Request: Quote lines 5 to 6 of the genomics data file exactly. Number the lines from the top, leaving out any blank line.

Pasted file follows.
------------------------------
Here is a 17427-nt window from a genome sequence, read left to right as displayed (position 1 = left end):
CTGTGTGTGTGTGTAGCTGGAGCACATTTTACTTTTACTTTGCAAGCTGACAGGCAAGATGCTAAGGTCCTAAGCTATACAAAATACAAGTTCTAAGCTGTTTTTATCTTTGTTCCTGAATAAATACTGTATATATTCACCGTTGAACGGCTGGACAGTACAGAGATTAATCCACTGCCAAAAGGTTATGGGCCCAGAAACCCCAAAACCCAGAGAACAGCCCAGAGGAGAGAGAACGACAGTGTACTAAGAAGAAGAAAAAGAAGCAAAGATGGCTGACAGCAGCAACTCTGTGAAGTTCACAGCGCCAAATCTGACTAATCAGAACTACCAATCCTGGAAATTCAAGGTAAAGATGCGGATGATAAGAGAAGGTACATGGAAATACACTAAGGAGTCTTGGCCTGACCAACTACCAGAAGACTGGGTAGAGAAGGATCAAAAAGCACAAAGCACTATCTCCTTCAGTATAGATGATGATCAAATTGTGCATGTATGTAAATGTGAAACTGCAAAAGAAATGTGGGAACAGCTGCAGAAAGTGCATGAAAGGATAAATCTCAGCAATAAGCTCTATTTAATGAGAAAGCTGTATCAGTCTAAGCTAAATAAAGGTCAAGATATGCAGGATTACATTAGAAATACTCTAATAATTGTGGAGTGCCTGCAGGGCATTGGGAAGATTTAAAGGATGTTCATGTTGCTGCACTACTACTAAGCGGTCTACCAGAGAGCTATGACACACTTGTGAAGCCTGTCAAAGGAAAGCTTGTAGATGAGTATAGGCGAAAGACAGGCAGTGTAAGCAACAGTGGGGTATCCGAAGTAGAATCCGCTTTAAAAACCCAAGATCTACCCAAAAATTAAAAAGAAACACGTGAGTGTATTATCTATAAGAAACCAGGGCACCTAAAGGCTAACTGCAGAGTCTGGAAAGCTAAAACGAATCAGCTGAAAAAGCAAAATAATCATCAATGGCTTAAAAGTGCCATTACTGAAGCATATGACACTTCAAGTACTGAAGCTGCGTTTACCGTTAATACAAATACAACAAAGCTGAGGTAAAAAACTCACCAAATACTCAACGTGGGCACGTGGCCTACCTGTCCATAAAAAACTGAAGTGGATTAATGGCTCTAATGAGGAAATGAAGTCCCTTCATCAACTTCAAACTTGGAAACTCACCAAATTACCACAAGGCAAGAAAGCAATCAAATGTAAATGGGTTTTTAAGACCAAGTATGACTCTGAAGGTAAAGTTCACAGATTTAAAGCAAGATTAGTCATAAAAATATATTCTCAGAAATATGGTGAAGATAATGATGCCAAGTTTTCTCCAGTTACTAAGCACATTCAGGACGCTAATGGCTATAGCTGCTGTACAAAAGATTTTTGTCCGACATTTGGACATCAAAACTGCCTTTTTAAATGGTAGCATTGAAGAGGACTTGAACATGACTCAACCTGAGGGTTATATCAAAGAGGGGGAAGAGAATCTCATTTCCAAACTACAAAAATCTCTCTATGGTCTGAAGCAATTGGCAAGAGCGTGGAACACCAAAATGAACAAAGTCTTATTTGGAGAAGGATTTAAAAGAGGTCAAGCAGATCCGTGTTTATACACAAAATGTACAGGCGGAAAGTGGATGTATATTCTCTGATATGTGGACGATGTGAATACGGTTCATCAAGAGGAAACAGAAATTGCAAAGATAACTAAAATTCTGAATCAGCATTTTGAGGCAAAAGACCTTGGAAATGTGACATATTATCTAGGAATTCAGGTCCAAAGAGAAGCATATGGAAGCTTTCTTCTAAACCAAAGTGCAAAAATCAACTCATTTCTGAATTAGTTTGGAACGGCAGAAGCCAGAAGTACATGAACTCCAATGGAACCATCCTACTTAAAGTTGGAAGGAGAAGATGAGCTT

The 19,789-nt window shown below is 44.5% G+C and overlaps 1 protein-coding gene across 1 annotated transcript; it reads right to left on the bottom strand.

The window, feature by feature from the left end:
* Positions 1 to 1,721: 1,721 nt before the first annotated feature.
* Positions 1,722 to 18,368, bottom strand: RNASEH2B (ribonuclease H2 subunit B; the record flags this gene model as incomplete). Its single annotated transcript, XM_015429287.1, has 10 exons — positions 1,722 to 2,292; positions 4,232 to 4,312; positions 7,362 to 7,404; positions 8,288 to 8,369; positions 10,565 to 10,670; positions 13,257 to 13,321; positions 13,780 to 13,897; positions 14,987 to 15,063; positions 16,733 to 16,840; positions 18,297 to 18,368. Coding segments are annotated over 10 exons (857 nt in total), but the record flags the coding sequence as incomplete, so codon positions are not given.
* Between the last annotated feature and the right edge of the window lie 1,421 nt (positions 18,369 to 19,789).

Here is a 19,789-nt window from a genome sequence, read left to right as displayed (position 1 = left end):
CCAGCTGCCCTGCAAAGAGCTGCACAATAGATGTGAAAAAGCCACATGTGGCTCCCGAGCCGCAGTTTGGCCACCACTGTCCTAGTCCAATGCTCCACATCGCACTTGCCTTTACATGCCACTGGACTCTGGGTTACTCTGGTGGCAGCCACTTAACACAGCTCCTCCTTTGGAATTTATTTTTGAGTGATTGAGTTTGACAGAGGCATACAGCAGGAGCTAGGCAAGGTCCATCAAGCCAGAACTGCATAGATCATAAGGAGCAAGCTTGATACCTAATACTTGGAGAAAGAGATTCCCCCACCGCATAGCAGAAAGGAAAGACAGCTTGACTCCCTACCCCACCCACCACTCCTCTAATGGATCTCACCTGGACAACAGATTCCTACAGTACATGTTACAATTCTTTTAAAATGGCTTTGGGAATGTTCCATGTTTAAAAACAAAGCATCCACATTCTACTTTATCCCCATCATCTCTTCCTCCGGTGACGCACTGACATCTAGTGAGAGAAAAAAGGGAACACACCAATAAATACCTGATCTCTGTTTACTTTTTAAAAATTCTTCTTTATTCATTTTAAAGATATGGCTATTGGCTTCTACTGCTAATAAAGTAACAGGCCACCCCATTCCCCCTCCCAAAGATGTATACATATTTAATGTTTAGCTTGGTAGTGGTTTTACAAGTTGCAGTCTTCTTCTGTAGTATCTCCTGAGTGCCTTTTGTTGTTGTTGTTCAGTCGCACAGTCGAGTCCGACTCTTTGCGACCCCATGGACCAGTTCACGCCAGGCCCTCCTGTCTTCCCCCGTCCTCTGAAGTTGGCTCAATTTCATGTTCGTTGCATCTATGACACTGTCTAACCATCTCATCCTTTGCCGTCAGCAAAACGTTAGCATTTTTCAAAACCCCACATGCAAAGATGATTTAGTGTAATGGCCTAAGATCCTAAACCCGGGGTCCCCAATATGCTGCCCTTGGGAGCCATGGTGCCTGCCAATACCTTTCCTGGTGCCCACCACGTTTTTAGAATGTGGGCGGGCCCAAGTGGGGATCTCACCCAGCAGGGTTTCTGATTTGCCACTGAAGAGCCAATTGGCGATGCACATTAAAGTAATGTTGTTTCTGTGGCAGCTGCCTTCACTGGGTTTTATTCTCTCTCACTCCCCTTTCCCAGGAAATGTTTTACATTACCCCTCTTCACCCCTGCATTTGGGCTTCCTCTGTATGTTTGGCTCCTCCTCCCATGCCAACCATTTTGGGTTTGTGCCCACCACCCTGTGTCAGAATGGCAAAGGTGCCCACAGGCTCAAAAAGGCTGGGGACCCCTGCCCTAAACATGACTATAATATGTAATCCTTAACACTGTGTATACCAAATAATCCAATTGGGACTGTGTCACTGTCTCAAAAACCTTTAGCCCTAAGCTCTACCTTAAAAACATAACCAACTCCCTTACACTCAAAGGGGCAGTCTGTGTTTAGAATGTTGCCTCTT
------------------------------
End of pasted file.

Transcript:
* Positions 1 to 1,721: 1,721 nt before the first annotated feature.
* Positions 1,722 to 18,368, bottom strand: RNASEH2B (ribonuclease H2 subunit B; the record flags this gene model as incomplete). Its single annotated transcript, XM_015429287.1, has 10 exons — positions 1,722 to 2,292; positions 4,232 to 4,312; positions 7,362 to 7,404; positions 8,288 to 8,369; positions 10,565 to 10,670; positions 13,257 to 13,321; positions 13,780 to 13,897; positions 14,987 to 15,063; positions 16,733 to 16,840; positions 18,297 to 18,368. Coding segments are annotated over 10 exons (857 nt in total), but the record flags the coding sequence as incomplete, so codon positions are not given.